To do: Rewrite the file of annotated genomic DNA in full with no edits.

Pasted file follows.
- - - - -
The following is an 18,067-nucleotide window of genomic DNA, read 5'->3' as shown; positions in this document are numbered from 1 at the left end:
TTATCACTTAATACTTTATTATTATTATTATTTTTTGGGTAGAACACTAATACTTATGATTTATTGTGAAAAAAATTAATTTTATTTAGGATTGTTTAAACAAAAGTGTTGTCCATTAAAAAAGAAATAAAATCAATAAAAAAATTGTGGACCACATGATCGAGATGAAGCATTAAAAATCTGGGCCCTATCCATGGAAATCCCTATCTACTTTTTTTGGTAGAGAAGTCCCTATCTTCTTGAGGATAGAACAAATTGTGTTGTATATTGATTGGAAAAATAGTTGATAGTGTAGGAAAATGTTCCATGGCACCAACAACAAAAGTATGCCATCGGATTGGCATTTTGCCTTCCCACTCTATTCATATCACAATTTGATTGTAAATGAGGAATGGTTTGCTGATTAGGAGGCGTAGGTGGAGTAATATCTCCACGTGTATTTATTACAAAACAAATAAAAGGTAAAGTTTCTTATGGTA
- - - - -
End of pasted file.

The following is an 18,067-nucleotide window of genomic DNA, read 5'->3' as shown; positions in this document are numbered from 1 at the left end:
TTATCACTTAATACTTTATTATTATTATTATTTTTTGGGTAGAACACTAATACTTATGATTTATTGTGAAAAAAATTAATTTTATTTAGGATTGTTTAAACAAAAGTGTTGTCCATTAAAAAAGAAATAAAATCAATAAAAAAATTGTGGACCACATGATCGAGATGAAGCATTAAAAATCTGGGCCCTATCCATGGAAATCCCTATCTACTTTTTTTGGTAGAGAAGTCCCTATCTTCTTGAGGATAGAACAAATTGTGTTGTATATTGATTGGAAAAATAGTTGATAGTGTAGGAAAATGTTCCATGGCACCAACAACAAAAGTATGCCATCGGATTGGCATTTTGCCTTCCCACTCTATTCATATCACAATTTGATTGTAAATGAGGAATGGTTTGCTGATTAGGAGGCGTAGGTGGAGTAATATCTCCACGTGTATTTATTACAAAACAAATAAAAGGTAAAGTTTCTTATGGTA